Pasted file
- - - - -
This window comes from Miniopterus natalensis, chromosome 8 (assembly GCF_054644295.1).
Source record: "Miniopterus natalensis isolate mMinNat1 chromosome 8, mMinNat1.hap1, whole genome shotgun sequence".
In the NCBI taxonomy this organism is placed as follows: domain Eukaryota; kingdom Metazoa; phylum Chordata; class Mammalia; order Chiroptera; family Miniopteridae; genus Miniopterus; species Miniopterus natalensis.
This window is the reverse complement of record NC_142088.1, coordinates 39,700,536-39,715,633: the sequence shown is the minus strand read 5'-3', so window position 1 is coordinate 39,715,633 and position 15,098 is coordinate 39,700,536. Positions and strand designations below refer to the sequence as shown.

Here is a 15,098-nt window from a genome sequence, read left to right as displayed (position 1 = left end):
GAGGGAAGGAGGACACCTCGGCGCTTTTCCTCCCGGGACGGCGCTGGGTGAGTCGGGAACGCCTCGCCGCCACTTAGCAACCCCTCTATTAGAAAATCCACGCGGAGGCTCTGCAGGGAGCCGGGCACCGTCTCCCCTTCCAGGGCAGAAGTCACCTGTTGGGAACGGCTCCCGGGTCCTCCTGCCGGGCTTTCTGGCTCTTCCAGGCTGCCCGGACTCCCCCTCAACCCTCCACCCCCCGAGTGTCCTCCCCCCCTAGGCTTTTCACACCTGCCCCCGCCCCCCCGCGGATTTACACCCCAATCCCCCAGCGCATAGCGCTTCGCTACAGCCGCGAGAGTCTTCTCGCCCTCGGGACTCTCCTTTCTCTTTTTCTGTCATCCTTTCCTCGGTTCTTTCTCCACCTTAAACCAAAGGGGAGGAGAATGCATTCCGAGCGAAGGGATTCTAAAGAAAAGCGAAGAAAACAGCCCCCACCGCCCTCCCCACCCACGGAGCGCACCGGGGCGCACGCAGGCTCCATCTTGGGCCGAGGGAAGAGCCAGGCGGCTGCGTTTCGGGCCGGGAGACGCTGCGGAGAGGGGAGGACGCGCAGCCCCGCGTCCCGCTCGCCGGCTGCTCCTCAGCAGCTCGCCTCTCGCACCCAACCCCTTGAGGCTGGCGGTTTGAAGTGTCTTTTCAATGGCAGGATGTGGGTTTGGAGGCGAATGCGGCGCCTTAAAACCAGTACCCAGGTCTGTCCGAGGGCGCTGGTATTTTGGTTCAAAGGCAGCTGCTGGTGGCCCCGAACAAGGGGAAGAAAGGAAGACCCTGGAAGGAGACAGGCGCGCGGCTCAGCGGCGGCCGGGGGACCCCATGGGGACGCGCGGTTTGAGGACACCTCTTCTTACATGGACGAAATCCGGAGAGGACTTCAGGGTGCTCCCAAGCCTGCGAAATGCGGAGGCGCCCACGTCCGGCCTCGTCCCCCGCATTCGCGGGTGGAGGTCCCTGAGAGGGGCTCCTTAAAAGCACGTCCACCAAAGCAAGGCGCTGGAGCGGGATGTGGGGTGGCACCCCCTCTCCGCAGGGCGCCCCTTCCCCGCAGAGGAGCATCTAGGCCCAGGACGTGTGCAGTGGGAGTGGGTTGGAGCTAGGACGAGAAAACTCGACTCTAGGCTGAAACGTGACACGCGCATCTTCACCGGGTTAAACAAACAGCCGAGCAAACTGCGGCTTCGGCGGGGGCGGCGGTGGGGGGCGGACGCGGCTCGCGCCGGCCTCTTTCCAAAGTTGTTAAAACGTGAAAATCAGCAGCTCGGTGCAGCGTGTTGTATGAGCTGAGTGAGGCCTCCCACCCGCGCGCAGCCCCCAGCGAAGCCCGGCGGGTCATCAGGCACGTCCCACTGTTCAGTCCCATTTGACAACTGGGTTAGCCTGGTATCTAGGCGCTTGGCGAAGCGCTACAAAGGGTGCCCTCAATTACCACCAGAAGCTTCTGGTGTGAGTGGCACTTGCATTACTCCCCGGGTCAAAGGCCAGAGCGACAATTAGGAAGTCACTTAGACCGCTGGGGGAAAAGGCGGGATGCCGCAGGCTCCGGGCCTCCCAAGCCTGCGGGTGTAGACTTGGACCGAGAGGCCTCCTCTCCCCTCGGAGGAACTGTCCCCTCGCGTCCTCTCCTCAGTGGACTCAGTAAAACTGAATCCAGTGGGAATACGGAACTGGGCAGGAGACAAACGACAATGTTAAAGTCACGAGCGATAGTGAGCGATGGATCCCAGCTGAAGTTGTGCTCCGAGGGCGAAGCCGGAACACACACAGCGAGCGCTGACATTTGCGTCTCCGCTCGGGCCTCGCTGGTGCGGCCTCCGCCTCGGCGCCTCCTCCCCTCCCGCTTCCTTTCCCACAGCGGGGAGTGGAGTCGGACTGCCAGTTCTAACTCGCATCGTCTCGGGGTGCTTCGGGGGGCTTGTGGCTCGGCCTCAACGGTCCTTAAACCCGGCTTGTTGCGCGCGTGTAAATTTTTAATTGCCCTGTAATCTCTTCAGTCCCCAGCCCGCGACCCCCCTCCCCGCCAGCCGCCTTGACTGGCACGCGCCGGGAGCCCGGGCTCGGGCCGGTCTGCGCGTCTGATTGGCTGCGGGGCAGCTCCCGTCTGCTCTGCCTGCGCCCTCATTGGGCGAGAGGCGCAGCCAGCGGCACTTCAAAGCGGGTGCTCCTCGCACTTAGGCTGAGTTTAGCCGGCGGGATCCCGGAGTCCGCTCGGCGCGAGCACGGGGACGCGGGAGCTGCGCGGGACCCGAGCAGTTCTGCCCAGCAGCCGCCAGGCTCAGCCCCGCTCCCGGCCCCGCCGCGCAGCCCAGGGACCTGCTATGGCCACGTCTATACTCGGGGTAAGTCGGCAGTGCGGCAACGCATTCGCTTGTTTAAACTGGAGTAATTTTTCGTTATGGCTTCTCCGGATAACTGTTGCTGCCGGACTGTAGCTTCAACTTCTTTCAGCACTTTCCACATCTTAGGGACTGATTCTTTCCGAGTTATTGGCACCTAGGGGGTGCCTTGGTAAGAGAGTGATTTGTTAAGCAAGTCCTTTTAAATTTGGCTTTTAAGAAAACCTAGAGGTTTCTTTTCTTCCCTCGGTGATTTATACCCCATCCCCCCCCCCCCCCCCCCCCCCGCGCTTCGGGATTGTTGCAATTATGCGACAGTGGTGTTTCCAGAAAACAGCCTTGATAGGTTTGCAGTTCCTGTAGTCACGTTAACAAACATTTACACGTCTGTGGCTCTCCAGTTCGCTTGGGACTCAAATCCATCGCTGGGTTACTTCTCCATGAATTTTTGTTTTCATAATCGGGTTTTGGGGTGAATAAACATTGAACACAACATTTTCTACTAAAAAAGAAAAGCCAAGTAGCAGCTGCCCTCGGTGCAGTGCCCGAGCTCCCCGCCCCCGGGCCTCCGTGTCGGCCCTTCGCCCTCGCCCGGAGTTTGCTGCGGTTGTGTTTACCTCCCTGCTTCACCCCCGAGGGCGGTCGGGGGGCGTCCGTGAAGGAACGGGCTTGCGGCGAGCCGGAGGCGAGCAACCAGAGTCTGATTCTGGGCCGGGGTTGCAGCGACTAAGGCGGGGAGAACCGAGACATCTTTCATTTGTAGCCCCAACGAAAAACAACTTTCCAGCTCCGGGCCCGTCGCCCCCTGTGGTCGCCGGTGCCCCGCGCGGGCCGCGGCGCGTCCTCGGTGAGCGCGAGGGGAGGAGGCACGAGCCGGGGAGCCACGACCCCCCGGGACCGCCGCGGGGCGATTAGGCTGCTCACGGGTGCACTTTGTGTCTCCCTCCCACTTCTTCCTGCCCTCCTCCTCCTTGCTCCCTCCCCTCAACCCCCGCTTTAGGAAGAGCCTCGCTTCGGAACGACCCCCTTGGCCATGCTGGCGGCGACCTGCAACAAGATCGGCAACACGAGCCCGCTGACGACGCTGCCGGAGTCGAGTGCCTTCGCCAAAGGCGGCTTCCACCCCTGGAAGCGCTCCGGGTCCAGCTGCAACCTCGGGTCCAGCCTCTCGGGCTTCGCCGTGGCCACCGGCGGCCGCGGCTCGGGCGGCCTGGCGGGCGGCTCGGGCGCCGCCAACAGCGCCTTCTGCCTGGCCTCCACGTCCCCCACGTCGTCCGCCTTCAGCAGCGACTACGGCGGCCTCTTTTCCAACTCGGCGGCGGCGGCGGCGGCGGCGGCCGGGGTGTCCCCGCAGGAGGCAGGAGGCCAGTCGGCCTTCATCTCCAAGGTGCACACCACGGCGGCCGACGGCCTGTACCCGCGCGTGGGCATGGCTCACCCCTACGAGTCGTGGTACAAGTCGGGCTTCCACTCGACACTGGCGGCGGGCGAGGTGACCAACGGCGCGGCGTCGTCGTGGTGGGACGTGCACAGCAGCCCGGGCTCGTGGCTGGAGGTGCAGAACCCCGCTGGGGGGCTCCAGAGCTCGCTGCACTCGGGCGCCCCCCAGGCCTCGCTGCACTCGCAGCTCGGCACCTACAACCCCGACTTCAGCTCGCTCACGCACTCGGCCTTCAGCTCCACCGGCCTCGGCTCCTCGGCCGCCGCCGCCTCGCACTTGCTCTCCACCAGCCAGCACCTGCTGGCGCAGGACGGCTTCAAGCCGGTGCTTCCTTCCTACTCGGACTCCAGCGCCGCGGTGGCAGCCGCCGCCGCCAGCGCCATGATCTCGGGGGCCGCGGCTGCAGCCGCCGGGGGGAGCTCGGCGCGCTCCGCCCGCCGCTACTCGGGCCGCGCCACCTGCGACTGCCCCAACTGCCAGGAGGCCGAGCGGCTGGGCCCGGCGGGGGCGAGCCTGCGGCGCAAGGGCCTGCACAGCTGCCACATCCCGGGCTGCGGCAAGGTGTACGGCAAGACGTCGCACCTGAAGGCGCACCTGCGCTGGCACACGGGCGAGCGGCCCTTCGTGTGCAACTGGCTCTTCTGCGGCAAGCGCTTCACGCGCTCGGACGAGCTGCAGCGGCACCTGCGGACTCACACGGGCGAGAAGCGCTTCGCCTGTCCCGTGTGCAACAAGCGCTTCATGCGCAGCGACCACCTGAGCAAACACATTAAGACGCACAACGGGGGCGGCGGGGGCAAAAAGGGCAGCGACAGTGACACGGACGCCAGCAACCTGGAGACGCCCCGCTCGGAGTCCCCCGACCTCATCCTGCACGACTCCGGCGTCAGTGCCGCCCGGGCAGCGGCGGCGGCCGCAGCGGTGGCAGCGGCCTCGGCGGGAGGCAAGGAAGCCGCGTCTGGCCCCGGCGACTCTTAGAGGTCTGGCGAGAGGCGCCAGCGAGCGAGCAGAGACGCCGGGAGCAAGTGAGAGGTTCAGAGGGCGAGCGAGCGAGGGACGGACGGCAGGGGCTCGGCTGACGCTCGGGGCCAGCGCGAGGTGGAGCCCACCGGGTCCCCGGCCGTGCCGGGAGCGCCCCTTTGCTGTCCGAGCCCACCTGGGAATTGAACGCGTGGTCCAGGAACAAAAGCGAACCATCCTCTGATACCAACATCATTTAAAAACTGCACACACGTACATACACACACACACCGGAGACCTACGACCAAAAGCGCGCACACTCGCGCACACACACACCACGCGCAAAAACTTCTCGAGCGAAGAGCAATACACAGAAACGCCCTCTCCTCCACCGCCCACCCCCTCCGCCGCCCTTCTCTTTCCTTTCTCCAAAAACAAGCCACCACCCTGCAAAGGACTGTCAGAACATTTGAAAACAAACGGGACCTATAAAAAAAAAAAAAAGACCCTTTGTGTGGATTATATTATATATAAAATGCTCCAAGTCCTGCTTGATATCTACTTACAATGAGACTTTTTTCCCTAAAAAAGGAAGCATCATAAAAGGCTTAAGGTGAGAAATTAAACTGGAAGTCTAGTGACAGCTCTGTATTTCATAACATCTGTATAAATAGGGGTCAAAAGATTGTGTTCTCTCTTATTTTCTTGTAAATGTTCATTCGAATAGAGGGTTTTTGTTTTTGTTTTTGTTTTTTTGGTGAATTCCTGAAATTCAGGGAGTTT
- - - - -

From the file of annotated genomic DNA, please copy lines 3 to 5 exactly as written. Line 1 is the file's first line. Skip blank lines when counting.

In the NCBI taxonomy this organism is placed as follows: domain Eukaryota; kingdom Metazoa; phylum Chordata; class Mammalia; order Chiroptera; family Miniopteridae; genus Miniopterus; species Miniopterus natalensis.
This window is the reverse complement of record NC_142088.1, coordinates 39,700,536-39,715,633: the sequence shown is the minus strand read 5'-3', so window position 1 is coordinate 39,715,633 and position 15,098 is coordinate 39,700,536. Positions and strand designations below refer to the sequence as shown.

Here is a 15,098-nt window from a genome sequence, read left to right as displayed (position 1 = left end):